The government of India is likely to sign on the dotted line of a contract worth over US$ 2.5 billion for 22 Apache attack helicopters and 15 Chinook heavy-lift choppers with US aviation giant Boeing.
Defence sources have stated that the Defence Ministry cleared the offset conditions last week and now the deal will come up for discussion in the Cabinet Committee on Security.
The extended validity period of the price quoted by Boeing is ending this month.
Offset policy was first introduced as part of the Defence Procurement Procedure (DPP), 2005, under which a foreign company has to invest back a portion of the deal into India.
Usually 30 per cent of the value of a defence contract is earmarked under the offset clause in India.
Many in the defence sector had expected the deal to be signed during last week’s visit of US Defence Secretary Ashton Carter but officials made it clear that this was separate from the broader agendas that Carter had on the list during his visit.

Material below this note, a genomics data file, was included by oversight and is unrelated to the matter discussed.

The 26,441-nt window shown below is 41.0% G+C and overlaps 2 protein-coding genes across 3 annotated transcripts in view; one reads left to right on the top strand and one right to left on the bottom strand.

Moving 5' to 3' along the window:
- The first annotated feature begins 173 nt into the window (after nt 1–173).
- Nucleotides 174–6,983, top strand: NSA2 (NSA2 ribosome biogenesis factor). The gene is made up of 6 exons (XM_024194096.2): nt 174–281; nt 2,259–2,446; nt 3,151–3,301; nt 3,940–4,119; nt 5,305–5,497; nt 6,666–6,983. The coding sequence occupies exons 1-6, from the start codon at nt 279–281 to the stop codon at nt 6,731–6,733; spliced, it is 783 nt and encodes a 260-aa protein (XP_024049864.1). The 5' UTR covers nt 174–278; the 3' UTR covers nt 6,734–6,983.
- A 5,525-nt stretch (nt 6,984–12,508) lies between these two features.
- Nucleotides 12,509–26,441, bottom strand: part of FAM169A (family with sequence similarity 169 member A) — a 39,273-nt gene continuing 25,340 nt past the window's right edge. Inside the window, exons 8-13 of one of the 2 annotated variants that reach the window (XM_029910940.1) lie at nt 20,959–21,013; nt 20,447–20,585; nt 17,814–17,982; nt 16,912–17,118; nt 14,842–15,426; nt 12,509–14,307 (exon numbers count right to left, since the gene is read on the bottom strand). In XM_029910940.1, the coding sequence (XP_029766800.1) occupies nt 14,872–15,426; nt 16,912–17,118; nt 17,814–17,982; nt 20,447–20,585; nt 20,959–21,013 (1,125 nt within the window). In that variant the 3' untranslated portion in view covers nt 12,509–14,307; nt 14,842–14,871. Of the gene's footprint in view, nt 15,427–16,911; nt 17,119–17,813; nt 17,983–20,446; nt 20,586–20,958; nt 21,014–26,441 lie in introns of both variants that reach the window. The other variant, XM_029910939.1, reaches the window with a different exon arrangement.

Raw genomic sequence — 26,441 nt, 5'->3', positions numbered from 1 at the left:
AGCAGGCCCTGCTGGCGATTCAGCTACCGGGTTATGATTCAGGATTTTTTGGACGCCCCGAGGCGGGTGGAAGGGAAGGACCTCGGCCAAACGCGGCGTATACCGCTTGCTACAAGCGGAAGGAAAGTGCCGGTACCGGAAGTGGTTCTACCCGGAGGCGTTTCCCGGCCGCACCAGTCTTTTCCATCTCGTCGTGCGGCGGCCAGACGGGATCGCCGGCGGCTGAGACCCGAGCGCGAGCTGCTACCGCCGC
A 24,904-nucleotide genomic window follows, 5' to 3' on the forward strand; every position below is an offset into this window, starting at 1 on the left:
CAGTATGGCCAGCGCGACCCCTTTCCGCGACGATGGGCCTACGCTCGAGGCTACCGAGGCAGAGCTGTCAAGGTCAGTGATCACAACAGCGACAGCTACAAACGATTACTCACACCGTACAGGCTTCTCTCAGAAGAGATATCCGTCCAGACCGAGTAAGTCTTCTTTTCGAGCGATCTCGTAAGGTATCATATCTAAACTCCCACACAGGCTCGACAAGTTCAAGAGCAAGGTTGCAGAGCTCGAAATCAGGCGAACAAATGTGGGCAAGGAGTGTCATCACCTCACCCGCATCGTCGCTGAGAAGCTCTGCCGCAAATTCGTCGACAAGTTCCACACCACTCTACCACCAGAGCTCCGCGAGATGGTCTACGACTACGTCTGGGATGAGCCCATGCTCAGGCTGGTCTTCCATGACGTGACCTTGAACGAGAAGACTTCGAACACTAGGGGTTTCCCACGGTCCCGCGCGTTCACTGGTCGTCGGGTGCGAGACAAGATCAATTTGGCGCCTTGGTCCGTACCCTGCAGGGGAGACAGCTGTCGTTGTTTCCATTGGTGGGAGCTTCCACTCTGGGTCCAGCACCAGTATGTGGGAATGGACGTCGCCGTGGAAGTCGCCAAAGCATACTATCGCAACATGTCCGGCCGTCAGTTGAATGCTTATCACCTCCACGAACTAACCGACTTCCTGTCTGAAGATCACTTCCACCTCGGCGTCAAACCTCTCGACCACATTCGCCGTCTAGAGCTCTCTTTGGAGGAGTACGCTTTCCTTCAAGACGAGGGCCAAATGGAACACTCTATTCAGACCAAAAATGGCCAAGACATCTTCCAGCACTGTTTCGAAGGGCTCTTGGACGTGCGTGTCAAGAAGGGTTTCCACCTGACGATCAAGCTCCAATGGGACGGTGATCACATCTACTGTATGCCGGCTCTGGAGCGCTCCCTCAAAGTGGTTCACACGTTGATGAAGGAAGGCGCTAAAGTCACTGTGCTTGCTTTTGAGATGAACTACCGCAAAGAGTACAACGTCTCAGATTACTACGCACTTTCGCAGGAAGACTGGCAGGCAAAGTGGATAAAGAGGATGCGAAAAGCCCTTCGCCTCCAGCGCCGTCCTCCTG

Boeing, along with the US government, had extended the validity of the price quoted by them for another three months in April hoping to wrap up the deal soon.
Indian Defence Ministry had in March sought extension of the validity period on its expiry on March 31 after the US firm in February this year had indicated price hike if India failed to finalize the deal.
Aviation giant Boeing has so far extended the price validity for the deal at least thrice since cost negotiations concluded way back in 2013.
As per reports, the deal for the Apache is a “a hybrid one”, with one contract to be signed with Boeing for the helicopter and the other with the US government for its weapons, radars and electronic warfare mechanisms.